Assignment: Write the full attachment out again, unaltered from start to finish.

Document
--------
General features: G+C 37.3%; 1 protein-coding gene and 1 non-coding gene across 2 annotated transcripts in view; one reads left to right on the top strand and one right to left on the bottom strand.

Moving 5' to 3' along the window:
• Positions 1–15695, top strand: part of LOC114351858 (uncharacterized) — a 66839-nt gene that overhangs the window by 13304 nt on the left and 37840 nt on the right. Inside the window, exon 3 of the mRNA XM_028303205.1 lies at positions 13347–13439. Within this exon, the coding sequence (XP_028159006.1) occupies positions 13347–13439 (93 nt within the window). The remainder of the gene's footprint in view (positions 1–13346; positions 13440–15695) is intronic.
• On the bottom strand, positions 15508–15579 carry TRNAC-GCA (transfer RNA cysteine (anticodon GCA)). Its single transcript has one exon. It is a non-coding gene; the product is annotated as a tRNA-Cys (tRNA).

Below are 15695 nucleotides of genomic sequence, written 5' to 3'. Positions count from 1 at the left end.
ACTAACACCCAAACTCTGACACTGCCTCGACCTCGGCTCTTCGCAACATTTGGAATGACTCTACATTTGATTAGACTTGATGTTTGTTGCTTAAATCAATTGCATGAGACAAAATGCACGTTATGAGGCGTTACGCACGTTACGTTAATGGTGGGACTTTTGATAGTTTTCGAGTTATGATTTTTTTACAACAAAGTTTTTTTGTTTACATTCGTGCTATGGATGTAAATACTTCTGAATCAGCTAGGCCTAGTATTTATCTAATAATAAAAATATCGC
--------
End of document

General features: G+C 37.3%; 1 protein-coding gene and 1 non-coding gene across 2 annotated transcripts in view; one reads left to right on the top strand and one right to left on the bottom strand.

Moving 5' to 3' along the window:
• Positions 1–15695, top strand: part of LOC114351858 (uncharacterized) — a 66839-nt gene that overhangs the window by 13304 nt on the left and 37840 nt on the right. Inside the window, exon 3 of the mRNA XM_028303205.1 lies at positions 13347–13439. Within this exon, the coding sequence (XP_028159006.1) occupies positions 13347–13439 (93 nt within the window). The remainder of the gene's footprint in view (positions 1–13346; positions 13440–15695) is intronic.
• On the bottom strand, positions 15508–15579 carry TRNAC-GCA (transfer RNA cysteine (anticodon GCA)). Its single transcript has one exon. It is a non-coding gene; the product is annotated as a tRNA-Cys (tRNA).

Below are 15695 nucleotides of genomic sequence, written 5' to 3'. Positions count from 1 at the left end.
ACTAACACCCAAACTCTGACACTGCCTCGACCTCGGCTCTTCGCAACATTTGGAATGACTCTACATTTGATTAGACTTGATGTTTGTTGCTTAAATCAATTGCATGAGACAAAATGCACGTTATGAGGCGTTACGCACGTTACGTTAATGGTGGGACTTTTGATAGTTTTCGAGTTATGATTTTTTTACAACAAAGTTTTTTTGTTTACATTCGTGCTATGGATGTAAATACTTCTGAATCAGCTAGGCCTAGTATTTATCTAATAATAAAAATATCGC